The See Photos
When Lakpa Tsheri Sherpa first saw paragliders arrive in the Himalaya, he dreamed of flying above the massive peaks of his home—the Khumbu region. After his third successful summit guiding trip on Everest, he viewed paragliding as a simpler, faster, and more graceful way of descending through the peak’s perilous slopes.
In October of 2010, Lakpa borrowed a paraglider, got a few pointers, and launched from a hillside above his home. He promptly crashed into a tree. With his paraglider wing badly damaged, Lakpa set out for the town of Pokhara, considered to be the gathering spot for paragliders, to seek repairs and find a mentor. He ran into Sano Babu Sunuwar, whom Lakpa had met years earlier on Island Peak. Babu repaired the glider and the two men hatched the plan for the Ultimate Descent.
They would climb to the world’s highest point, launch a paraglider and fly for as long as possible, bicycle to a point where streams gathered into rivers, kayak across the Nepali border into India, and paddle the Ganges River all the way to the Indian Ocean. It would be an unprecedented first, but it was the overall combination of sports, audacity, and friendship that drew the duo to the idea. Babu, 28, had no climbing experience. Lakpa, 39, had never kayaked and didn’t even know how to swim.
In April of 2011, the duo had borrowed gear, slapped a basic plan together, and began their ascent of Everest. On May 21, they became the third party to launch a paraglider from the summit and set a new world record of 8,865 meters for free flight in the process. On the Kosi River’s Class V rapids, Babu got caught recirculating in a massive whirlpool in their two-man kayak, while Lakpa floated down river. Once they reached the Ganges, they paddled flatwater through unfamiliar country. They were robbed at knifepoint and had to live off fruit trees. After 850 kilometers, Lakpa and Babu reached the Bay of Bengal. On June 27, they became the first people to complete the descent from Everest’s summit to the Indian Ocean.
“When we arrived on the beach, we were frightened. We were surrounded by giant red scorpions,” says Babu. Later after showing pictures to friends, he would learn that these “scorpions” were in fact harmless crabs.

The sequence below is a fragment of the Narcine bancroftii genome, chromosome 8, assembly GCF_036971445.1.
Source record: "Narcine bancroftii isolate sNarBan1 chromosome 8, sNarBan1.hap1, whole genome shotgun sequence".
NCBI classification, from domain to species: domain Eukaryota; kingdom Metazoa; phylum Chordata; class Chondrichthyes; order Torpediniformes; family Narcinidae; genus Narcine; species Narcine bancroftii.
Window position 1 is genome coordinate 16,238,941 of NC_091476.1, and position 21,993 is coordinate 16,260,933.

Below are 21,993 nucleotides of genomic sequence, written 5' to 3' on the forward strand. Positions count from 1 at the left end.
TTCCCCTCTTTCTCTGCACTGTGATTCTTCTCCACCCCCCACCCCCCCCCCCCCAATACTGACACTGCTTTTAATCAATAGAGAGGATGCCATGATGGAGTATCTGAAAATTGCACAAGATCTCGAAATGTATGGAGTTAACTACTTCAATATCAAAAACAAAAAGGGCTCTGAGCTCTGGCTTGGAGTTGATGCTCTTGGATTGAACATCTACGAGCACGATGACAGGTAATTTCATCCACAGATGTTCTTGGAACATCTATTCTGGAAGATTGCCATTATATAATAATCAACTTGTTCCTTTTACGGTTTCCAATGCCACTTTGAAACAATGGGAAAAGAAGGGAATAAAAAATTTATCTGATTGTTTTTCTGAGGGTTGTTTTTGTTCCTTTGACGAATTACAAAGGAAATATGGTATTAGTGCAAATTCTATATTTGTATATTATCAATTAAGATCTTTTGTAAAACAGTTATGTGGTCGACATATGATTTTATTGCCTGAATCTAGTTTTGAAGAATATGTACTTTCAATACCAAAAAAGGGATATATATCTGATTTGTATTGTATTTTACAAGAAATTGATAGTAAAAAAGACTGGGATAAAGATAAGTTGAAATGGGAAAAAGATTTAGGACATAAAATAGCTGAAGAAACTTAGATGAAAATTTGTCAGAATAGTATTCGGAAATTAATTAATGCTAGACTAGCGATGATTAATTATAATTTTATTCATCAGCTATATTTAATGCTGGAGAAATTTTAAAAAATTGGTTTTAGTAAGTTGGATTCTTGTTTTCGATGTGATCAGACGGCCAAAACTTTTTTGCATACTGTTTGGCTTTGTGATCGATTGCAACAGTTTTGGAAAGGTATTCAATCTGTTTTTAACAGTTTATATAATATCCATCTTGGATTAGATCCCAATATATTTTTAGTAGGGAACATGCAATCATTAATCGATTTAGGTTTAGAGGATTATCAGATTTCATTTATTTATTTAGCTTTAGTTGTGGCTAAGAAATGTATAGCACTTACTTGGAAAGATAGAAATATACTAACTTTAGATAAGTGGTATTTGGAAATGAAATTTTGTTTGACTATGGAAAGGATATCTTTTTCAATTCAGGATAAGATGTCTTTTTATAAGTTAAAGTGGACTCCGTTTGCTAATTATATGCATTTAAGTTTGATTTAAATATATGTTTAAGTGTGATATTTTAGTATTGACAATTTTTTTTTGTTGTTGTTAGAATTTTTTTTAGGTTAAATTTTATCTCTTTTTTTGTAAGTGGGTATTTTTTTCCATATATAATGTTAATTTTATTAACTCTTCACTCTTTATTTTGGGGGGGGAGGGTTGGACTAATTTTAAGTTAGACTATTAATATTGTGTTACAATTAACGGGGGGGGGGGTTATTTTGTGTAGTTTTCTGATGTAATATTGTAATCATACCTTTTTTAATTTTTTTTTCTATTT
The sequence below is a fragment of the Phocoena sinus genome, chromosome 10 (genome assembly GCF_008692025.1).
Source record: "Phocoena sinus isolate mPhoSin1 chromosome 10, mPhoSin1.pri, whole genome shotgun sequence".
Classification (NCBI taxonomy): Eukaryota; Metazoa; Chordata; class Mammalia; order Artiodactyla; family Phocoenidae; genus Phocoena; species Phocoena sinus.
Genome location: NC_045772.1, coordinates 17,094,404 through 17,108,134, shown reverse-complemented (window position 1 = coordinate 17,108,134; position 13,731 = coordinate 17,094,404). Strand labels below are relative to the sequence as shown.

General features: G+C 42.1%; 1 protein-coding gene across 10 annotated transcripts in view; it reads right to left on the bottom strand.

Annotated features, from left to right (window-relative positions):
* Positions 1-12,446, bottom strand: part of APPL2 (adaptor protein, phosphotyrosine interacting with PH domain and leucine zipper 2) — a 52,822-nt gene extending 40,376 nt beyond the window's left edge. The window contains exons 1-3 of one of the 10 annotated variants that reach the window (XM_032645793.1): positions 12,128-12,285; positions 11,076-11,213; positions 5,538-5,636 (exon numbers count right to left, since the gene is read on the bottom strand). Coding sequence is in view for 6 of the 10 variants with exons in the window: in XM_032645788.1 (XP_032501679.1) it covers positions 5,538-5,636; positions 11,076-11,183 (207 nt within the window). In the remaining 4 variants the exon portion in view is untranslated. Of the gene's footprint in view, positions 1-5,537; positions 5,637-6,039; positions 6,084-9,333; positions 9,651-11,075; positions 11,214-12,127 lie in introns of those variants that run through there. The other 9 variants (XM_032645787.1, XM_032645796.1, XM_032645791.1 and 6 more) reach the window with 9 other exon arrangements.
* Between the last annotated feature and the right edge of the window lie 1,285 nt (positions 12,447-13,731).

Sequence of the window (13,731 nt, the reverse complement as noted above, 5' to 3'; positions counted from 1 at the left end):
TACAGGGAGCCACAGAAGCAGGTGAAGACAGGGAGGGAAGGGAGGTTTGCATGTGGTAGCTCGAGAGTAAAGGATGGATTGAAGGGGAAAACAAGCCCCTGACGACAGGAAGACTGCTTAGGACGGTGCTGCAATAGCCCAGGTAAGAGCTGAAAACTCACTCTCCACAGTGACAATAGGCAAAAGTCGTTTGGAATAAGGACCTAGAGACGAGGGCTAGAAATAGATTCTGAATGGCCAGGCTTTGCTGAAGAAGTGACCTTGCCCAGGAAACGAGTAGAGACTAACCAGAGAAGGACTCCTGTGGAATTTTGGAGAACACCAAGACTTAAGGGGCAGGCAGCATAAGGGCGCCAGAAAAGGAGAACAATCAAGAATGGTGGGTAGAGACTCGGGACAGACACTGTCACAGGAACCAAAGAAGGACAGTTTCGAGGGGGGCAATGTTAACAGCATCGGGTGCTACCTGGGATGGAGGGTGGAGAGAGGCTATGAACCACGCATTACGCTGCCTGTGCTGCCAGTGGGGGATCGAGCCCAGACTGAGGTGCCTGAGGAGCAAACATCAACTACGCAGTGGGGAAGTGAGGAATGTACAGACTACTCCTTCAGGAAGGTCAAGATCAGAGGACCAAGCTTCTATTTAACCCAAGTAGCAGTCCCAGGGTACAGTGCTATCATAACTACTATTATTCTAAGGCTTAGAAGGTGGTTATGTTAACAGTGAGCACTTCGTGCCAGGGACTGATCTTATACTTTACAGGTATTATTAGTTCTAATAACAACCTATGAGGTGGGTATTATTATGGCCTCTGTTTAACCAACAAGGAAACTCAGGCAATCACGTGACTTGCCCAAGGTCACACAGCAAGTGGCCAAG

The Ultimate Descent team earned recognition from the international paragliding community, and the Nepali press hailed them as national heroes. Western adventurers admired their spunk, simplicity, and bare-bones budget. There were no social media campaigns, corporate sponsors, or expedition websites, just the essential ingredients for adventure—vision, creativity, and friendship.
Adventure: Babu, as a kayaker and paraglider, what was the most difficult part of the journey?
Sano Babu Sunuwar: On Everest I felt a great deal of discomfort. It was hard to breathe. Lakpa told me, “You are Sherpa. Be strong.” I am not a climber, but this was a great dream of mine to climb Mount Everest. Lakpa had done this many times. He helped me a great deal.
A: What was the most intimidating part of the journey?
Lakpa Tsheri Sherpa: The bugs. The ants. All animals—so active. Insects—so active. They are also busy. People so active. In the mountains, all creatures move slowly. In India, all the animals and the people move so fast. They are not still. I did not like the bugs. When we reached the ocean and took the kayaks to shore, the beach was covered in giant red scorpions. I was scared then, but we learned later that they were crabs and harmless. I also had a hard time breathing in the low elevation.
A: While the flight from Mount Everest might be the most eye-popping part of your adventure, it sounds like the Ganges and India were also difficult?
SBS: Sometimes whole villages would come down. We were robbed. They came with knives. We protected the camera, but gave them money. They left, but we paddled very fast. We could hear them coming with a motorboat. We found an island with tall grasses and hid. We slept in the kayaks the whole night.
LTS: We ate fruit from the trees, but the water was bad. We were not used to seeing dead bodies. In Nepal, we burn our dead. In India, they are put in the river. We would see two or three bodies a day.
A: For each of you, was there a favorite part of the journey?
SBS: Taking off from the highest point in the world. At first it was really windy, but the wind calmed. When we lifted off we were carried immediately upward.
LTS: The flight. I like to sing while I fly. We were very happy. We were both singing. This was a dream for both of us.
A: The "ultimate descent" earned you some attention both in Nepal and abroad. There was a short film made about your flight. What has it been like to be recognized for your achievement?
SBS: We love getting to share our dream. We came to Europe to show the film at a film festival. We feel a little like movie stars. People wanted to shake our hands. We were very happy to share our story.
LTS: When we got home, we were very excited to share our story not just with Nepal, but all over the world. It felt like a million people. There were a lot of foreigners who came to set records. We weren’t after a record, we just wanted to do all these things, climbing, paragliding, kayaking in one continuous trip.